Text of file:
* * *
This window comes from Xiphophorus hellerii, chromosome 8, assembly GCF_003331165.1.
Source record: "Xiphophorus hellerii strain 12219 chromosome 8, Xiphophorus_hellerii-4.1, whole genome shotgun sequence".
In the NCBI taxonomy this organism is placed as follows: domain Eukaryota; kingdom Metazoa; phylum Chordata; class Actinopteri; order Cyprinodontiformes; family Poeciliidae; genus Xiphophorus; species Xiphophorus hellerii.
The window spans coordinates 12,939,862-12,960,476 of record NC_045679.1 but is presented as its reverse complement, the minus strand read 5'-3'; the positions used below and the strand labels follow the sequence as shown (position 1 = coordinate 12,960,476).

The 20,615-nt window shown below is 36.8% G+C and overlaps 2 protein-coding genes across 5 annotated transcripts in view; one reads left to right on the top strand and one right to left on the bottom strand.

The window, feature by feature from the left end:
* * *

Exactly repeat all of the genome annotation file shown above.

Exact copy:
This window comes from Xiphophorus hellerii, chromosome 8, assembly GCF_003331165.1.
Source record: "Xiphophorus hellerii strain 12219 chromosome 8, Xiphophorus_hellerii-4.1, whole genome shotgun sequence".
In the NCBI taxonomy this organism is placed as follows: domain Eukaryota; kingdom Metazoa; phylum Chordata; class Actinopteri; order Cyprinodontiformes; family Poeciliidae; genus Xiphophorus; species Xiphophorus hellerii.
The window spans coordinates 12,939,862-12,960,476 of record NC_045679.1 but is presented as its reverse complement, the minus strand read 5'-3'; the positions used below and the strand labels follow the sequence as shown (position 1 = coordinate 12,960,476).

The 20,615-nt window shown below is 36.8% G+C and overlaps 2 protein-coding genes across 5 annotated transcripts in view; one reads left to right on the top strand and one right to left on the bottom strand.

The window, feature by feature from the left end: